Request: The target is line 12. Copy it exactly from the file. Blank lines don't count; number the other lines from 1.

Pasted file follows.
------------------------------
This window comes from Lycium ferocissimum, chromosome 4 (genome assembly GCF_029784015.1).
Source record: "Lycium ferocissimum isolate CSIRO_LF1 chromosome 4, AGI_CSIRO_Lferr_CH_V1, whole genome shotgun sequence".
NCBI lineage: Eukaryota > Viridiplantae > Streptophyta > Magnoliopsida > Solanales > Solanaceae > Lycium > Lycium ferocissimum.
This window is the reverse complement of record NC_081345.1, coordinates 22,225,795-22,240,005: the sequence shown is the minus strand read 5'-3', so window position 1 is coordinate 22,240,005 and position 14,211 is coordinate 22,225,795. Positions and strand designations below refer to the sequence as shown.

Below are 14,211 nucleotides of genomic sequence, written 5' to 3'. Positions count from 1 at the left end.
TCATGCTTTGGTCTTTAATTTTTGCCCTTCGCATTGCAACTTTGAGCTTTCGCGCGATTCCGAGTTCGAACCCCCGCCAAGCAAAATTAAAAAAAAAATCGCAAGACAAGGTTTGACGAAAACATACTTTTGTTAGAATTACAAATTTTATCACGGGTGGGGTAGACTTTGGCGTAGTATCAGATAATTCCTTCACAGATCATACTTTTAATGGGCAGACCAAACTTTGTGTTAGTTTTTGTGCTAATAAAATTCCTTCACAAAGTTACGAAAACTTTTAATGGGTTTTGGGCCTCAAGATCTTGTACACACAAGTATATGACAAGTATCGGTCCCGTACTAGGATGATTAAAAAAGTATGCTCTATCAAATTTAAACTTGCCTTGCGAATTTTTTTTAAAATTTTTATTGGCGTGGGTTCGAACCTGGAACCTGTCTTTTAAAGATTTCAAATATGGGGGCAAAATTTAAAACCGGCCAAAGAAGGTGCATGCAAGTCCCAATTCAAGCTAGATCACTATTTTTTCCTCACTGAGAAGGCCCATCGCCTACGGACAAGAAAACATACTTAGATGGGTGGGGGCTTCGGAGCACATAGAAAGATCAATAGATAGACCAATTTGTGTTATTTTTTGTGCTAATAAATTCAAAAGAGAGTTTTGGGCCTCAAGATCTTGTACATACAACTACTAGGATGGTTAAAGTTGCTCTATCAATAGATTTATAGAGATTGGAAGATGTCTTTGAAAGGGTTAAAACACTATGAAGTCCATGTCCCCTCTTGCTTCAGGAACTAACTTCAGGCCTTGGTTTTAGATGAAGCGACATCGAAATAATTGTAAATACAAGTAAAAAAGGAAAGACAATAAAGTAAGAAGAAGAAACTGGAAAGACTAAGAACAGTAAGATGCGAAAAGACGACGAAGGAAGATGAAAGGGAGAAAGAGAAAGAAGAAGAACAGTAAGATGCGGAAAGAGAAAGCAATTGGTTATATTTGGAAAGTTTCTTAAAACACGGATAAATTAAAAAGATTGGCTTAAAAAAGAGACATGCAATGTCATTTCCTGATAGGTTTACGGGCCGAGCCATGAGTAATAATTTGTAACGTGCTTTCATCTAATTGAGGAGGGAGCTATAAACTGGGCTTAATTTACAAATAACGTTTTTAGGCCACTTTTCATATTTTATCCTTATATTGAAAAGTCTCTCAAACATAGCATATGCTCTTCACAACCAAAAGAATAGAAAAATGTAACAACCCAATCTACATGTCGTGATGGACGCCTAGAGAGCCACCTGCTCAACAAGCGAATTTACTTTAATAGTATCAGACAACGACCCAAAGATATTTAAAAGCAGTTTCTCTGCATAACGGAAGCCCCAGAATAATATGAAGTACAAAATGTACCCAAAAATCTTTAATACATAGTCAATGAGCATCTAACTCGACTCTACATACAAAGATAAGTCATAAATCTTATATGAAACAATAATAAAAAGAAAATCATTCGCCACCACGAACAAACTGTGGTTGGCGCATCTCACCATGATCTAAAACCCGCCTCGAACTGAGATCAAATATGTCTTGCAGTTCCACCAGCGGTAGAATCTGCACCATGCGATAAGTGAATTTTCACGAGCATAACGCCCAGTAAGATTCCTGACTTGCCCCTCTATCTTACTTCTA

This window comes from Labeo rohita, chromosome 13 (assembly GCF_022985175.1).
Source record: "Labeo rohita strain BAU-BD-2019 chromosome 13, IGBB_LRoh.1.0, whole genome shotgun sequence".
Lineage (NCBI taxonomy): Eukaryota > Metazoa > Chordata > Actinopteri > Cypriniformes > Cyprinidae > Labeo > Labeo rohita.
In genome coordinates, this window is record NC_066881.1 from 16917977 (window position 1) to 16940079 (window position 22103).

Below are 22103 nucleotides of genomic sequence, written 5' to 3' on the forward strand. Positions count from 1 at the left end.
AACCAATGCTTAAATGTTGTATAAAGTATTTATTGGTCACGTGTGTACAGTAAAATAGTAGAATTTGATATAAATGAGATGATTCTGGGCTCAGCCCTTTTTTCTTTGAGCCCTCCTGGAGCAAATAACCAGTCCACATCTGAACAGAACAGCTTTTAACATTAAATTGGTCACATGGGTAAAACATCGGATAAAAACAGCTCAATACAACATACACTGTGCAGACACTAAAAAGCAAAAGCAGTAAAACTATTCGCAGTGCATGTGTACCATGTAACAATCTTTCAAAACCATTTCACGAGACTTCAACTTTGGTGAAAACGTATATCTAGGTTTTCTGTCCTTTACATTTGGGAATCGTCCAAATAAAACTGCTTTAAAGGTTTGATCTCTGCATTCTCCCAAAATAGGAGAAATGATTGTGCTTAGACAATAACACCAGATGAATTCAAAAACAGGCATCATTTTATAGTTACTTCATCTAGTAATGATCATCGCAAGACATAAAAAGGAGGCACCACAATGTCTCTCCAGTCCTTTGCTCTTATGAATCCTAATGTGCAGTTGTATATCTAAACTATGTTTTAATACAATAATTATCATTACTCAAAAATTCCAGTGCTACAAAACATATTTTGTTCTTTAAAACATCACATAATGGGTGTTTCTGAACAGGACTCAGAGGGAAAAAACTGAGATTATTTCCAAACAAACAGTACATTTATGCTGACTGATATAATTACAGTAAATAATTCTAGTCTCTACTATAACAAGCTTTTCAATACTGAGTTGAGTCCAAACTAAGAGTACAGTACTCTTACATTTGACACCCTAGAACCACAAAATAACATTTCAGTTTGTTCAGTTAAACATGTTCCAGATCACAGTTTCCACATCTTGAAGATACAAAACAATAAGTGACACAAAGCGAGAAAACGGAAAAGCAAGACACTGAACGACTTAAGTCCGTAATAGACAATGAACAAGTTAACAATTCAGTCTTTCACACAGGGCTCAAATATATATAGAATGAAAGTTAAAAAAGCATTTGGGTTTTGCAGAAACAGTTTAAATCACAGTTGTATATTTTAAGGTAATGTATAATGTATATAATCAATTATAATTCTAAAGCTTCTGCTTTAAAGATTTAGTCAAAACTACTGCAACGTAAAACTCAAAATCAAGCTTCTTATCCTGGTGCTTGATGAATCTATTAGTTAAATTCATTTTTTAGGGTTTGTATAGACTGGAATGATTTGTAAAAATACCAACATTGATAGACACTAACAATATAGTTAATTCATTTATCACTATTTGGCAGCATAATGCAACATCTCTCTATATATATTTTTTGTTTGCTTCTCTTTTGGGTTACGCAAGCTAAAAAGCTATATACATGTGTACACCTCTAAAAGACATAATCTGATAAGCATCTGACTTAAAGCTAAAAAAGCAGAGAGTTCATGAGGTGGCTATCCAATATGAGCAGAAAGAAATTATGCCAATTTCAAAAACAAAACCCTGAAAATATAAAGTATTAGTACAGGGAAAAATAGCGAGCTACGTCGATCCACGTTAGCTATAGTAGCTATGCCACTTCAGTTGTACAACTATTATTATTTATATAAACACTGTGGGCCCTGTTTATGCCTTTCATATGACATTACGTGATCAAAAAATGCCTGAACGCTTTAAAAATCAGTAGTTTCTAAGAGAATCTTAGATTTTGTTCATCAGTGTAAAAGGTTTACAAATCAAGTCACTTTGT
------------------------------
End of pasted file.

AACCAATGCTTAAATGTTGTATAAAGTATTTATTGGTCACGTGTGTACAGTAAAATAGTAGAATTTGATATAAATGAGATGATTCTGGGCTCAGCCCTTTTTTCTTTGAGCCCTCCTGGAGCAAATAACCAGTCCACATCTGAACAGAACAGCTTTTAACATTAAATTGGTCACATGGGTAAAACATCGGATAAAAACAGCTCAATACAACATACACTGTGCAGACACTAAAAAGCAAAAGCAGTAAAACTATTCGCAGTGCATGTGTACCATGTAACAATCTTTCAAAACCATTTCACGAGACTTCAACTTTGGTGAAAACGTATATCTAGGTTTTCTGTCCTTTACATTTGGGAATCGTCCAAATAAAACTGCTTTAAAGGTTTGATCTCTGCATTCTCCCAAAATAGGAGAAATGATTGTGCTTAGACAATAACACCAGATGAATTCAAAAACAGGCATCATTTTATAGTTACTTCATCTAGTAATGATCATCGCAAGACATAAAAAGGAGGCACCACAATGTCTCTCCAGTCCTTTGCTCTTATGAATCCTAATGTGCAGTTGTATATCTAAACTATGTTTTAATACAATAATTATCATTACTCAAAAATTCCAGTGCTACAAAACATATTTTGTTCTTTAAAACATCACATAATGGGTGTTTCTGAACAGGACTCAGAGGGAAAAAACTGAGATTATTTCCAAACAAACAGTACATTTATGCTGACTGATATAATTACAGTAAATAATTCTAGTCTCTACTATAACAAGCTTTTCAATACTGAGTTGAGTCCAAACTAAGAGTACAGTACTCTTACATTTGACACCCTAGAACCACAAAATAACATTTCAGTTTGTTCAGTTAAACATGTTCCAGATCACAGTTTCCACATCTTGAAGATACAAAACAATAAGTGACACAAAGCGAGAAAACGGAAAAGCAAGACACTGAACGACTTAAGTCCGTAATAGACAATGAACAAGTTAACAATTCAGTCTTTCACACAGGGCTCAAATATATATAGAATGAAAGTTAAAAAAGCATTTGGGTTTTGCAGAAACAGTTTAAATCACAGTTGTATATTTTAAGGTAATGTATAATGTATATAATCAATTATAATTCTAAAGCTTCTGCTTTAAAGATTTAGTCAAAACTACTGCAACGTAAAACTCAAAATCAAGCTTCTTATCCTGGTGCTTGATGAATCTATTAGTTAAATTCATTTTTTAGGGTTTGTATAGACTGGAATGATTTGTAAAAATACCAACATTGATAGACACTAACAATATAGTTAATTCATTTATCACTATTTGGCAGCATAATGCAACATCTCTCTATATATATTTTTTGTTTGCTTCTCTTTTGGGTTACGCAAGCTAAAAAGCTATATACATGTGTACACCTCTAAAAGACATAATCTGATAAGCATCTGACTTAAAGCTAAAAAAGCAGAGAGTTCATGAGGTGGCTATCCAATATGAGCAGAAAGAAATTATGCCAATTTCAAAAACAAAACCCTGAAAATATAAAGTATTAGTACAGGGAAAAATAGCGAGCTACGTCGATCCACGTTAGCTATAGTAGCTATGCCACTTCAGTTGTACAACTATTATTATTTATATAAACACTGTGGGCCCTGTTTATGCCTTTCATATGACATTACGTGATCAAAAAATGCCTGAACGCTTTAAAAATCAGTAGTTTCTAAGAGAATCTTAGATTTTGTTCATCAGTGTAAAAGGTTTACAAATCAAGTCACTTTGT